Permutations of Strings in C HackerRank Solution

Hello Programmers, In this post, you will know how to solve the Permutations of Strings in C HackerRank Solution. This problem is a part of the HackerRank C Programming Series.

Permutations of Strings in C HackerRank Solution
Permutations of Strings in C HackerRank Solution

One more thing to add, don’t directly look for the solutions, first try to solve the problems of Hackerrank by yourself. If you find any difficulty after trying several times, then you can look for solutions.

Permutations of Strings in C


Strings are usually ordered in lexicographical order. That means they are ordered by comparing their leftmost different characters. For example abc < abd, because c < d. Also z > yyy because z > y. If one string is an exact prefix of the other it is lexicographically smaller, e.g., gh < ghij.

Given an array of strings sorted in lexicographical order, print all of its permutations in strict lexicographical order. If two permutations look the same, only print one of them. See the ‘note’ below for an example.

Complete the function next_permutation which generates the permutations in the described order.

For example, s = [ab, bc, cd]. The six permutations in correct order are:

ab bc cd
ab cd bc
bc ab cd
bc cd ab
cd ab bc
cd bc ab

Note: There may be two or more of the same string as elements of s.
For example, s = [ab, ab, bc]. Only one instance of a permutation where all elements match should be printed. In other words, if s[0]==s[1] , then print either s[0] s[1] or s[1] s[0] but not both.

A three element array having three discrete elements has six permutations as shown above. In this case, there are three matching pairs of permutations where s[0] = ab and a[1] = ab are switched. We only print the three visibly unique permutations:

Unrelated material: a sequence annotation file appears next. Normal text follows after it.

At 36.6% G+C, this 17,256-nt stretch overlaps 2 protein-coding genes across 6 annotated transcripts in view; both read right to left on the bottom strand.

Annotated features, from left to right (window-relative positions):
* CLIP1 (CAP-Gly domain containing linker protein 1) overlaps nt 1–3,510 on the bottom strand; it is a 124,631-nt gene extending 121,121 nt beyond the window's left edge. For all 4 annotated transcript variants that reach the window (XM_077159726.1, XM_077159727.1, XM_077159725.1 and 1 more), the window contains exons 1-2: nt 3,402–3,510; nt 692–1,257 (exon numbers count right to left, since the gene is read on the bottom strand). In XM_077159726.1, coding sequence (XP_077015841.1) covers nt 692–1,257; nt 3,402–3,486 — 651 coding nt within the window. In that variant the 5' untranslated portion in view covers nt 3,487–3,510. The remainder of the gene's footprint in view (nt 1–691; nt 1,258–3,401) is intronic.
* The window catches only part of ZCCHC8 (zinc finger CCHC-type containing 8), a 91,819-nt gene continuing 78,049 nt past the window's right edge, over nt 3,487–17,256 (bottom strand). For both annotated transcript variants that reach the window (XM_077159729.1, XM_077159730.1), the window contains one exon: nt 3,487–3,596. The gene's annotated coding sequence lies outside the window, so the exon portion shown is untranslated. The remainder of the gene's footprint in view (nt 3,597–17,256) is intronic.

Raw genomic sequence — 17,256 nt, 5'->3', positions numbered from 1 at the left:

ab ab bc
ab bc ab
bc ab ab

Input Format :

The first line of each test file contains a single integer n, the length of the string array s.
Each of the next n lines contains a string s[i].

Constraints :

  • 2<=n<=9
  • a<=s[i]<=10
  • s[i] contains only lowercase English letters.

Output Format :

Print each permutation as a list of space-separated strings on a single line.

Input 0 :


Output 0 :

ab cd
cd ab

Input 1 :


Output 1 :

a bc bc
bc a bc
bc bc a

Explanation 1

This is similar to the note above. Only three of the six permutations are printed to avoid redundancy in output.

Permutations of Strings in C HackerRank Solution

#include <stdio.h>
#include <stdlib.h>
#include <string.h>
void swap(char **s, int i, int j)
    char * tmp = s[i];
    s[i] = s[j];
    s[j] = tmp;
void reverse(char **s, int start, int end)
int next_permutation(int n, char **s)
	for(int i=n-2;i>-1;i--)
            //get min max
            for(int j=n-1;j>i;j--)
                    //do swap
                    // do reverse
                    return 1;
    return 0;
int main()
	char **s;
	int n;
	scanf("%d", &n);
	s = calloc(n, sizeof(char*));
	for (int i = 0; i < n; i++)
		s[i] = calloc(11, sizeof(char));
		scanf("%s", s[i]);
		for (int i = 0; i < n; i++)
			printf("%s%c", s[i], i == n - 1 ? '\n' : ' ');
	} while (next_permutation(n, s));
	for (int i = 0; i < n; i++)
	return 0;

Disclaimer: The above Problem (Permutations of Strings in C) is generated by Hackerrank but the Solution is Provided by BrokenProgrammers. This tutorial is only for Educational and Learning purposes.

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